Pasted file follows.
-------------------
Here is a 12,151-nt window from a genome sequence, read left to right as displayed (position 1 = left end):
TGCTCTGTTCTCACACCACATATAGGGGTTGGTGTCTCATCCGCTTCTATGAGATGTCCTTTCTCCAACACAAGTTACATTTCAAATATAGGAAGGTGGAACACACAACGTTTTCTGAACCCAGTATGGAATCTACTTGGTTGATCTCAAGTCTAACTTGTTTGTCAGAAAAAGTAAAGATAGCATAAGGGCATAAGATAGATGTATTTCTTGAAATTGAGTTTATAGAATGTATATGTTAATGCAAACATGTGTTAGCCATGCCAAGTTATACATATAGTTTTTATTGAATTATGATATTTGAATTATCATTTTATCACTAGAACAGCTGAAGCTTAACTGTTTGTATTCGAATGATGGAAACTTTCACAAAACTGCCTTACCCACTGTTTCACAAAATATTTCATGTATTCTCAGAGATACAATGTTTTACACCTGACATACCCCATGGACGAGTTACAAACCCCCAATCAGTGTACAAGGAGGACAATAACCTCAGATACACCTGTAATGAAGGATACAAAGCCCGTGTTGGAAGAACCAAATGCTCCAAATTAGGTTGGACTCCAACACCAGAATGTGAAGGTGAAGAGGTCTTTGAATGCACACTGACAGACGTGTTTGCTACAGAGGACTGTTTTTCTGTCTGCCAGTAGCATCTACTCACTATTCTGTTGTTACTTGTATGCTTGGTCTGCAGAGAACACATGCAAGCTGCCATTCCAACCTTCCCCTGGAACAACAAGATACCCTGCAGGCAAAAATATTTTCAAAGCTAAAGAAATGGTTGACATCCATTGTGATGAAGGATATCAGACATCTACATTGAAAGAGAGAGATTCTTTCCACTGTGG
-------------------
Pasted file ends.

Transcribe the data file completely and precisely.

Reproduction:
Here is a 12,151-nt window from a genome sequence, read left to right as displayed (position 1 = left end):
TGCTCTGTTCTCACACCACATATAGGGGTTGGTGTCTCATCCGCTTCTATGAGATGTCCTTTCTCCAACACAAGTTACATTTCAAATATAGGAAGGTGGAACACACAACGTTTTCTGAACCCAGTATGGAATCTACTTGGTTGATCTCAAGTCTAACTTGTTTGTCAGAAAAAGTAAAGATAGCATAAGGGCATAAGATAGATGTATTTCTTGAAATTGAGTTTATAGAATGTATATGTTAATGCAAACATGTGTTAGCCATGCCAAGTTATACATATAGTTTTTATTGAATTATGATATTTGAATTATCATTTTATCACTAGAACAGCTGAAGCTTAACTGTTTGTATTCGAATGATGGAAACTTTCACAAAACTGCCTTACCCACTGTTTCACAAAATATTTCATGTATTCTCAGAGATACAATGTTTTACACCTGACATACCCCATGGACGAGTTACAAACCCCCAATCAGTGTACAAGGAGGACAATAACCTCAGATACACCTGTAATGAAGGATACAAAGCCCGTGTTGGAAGAACCAAATGCTCCAAATTAGGTTGGACTCCAACACCAGAATGTGAAGGTGAAGAGGTCTTTGAATGCACACTGACAGACGTGTTTGCTACAGAGGACTGTTTTTCTGTCTGCCAGTAGCATCTACTCACTATTCTGTTGTTACTTGTATGCTTGGTCTGCAGAGAACACATGCAAGCTGCCATTCCAACCTTCCCCTGGAACAACAAGATACCCTGCAGGCAAAAATATTTTCAAAGCTAAAGAAATGGTTGACATCCATTGTGATGAAGGATATCAGACATCTACATTGAAAGAGAGAGATTCTTTCCACTGTGG